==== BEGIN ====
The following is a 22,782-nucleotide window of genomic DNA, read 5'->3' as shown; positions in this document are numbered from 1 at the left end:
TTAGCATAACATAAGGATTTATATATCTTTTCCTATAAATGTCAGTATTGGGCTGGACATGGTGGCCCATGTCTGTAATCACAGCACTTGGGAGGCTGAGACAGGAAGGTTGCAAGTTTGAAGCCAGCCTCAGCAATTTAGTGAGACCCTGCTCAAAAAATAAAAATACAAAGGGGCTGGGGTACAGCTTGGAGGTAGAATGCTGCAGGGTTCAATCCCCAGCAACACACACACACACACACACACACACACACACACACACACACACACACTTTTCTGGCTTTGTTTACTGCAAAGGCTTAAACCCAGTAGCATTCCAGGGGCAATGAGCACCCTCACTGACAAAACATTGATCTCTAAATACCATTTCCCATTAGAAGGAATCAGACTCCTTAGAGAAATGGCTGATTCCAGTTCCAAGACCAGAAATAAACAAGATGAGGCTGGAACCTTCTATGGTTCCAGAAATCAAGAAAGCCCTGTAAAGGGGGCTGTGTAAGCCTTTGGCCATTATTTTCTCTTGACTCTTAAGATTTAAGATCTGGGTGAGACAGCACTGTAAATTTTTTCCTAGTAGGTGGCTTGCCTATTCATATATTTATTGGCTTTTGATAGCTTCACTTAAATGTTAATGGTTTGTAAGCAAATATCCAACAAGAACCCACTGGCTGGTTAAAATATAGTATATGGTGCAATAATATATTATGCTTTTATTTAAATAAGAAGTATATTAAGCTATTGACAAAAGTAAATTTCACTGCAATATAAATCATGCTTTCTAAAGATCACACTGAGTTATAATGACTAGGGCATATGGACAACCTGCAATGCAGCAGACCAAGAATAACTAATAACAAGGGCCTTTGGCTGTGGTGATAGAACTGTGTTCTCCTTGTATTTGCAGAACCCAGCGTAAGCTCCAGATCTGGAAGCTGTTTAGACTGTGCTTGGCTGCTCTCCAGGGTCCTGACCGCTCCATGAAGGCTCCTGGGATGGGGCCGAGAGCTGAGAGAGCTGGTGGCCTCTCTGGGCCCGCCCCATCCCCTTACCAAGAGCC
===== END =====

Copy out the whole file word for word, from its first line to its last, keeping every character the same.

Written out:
The following is a 22,782-nucleotide window of genomic DNA, read 5'->3' as shown; positions in this document are numbered from 1 at the left end:
TTAGCATAACATAAGGATTTATATATCTTTTCCTATAAATGTCAGTATTGGGCTGGACATGGTGGCCCATGTCTGTAATCACAGCACTTGGGAGGCTGAGACAGGAAGGTTGCAAGTTTGAAGCCAGCCTCAGCAATTTAGTGAGACCCTGCTCAAAAAATAAAAATACAAAGGGGCTGGGGTACAGCTTGGAGGTAGAATGCTGCAGGGTTCAATCCCCAGCAACACACACACACACACACACACACACACACACACACACACACACACACTTTTCTGGCTTTGTTTACTGCAAAGGCTTAAACCCAGTAGCATTCCAGGGGCAATGAGCACCCTCACTGACAAAACATTGATCTCTAAATACCATTTCCCATTAGAAGGAATCAGACTCCTTAGAGAAATGGCTGATTCCAGTTCCAAGACCAGAAATAAACAAGATGAGGCTGGAACCTTCTATGGTTCCAGAAATCAAGAAAGCCCTGTAAAGGGGGCTGTGTAAGCCTTTGGCCATTATTTTCTCTTGACTCTTAAGATTTAAGATCTGGGTGAGACAGCACTGTAAATTTTTTCCTAGTAGGTGGCTTGCCTATTCATATATTTATTGGCTTTTGATAGCTTCACTTAAATGTTAATGGTTTGTAAGCAAATATCCAACAAGAACCCACTGGCTGGTTAAAATATAGTATATGGTGCAATAATATATTATGCTTTTATTTAAATAAGAAGTATATTAAGCTATTGACAAAAGTAAATTTCACTGCAATATAAATCATGCTTTCTAAAGATCACACTGAGTTATAATGACTAGGGCATATGGACAACCTGCAATGCAGCAGACCAAGAATAACTAATAACAAGGGCCTTTGGCTGTGGTGATAGAACTGTGTTCTCCTTGTATTTGCAGAACCCAGCGTAAGCTCCAGATCTGGAAGCTGTTTAGACTGTGCTTGGCTGCTCTCCAGGGTCCTGACCGCTCCATGAAGGCTCCTGGGATGGGGCCGAGAGCTGAGAGAGCTGGTGGCCTCTCTGGGCCCGCCCCATCCCCTTACCAAGAGCC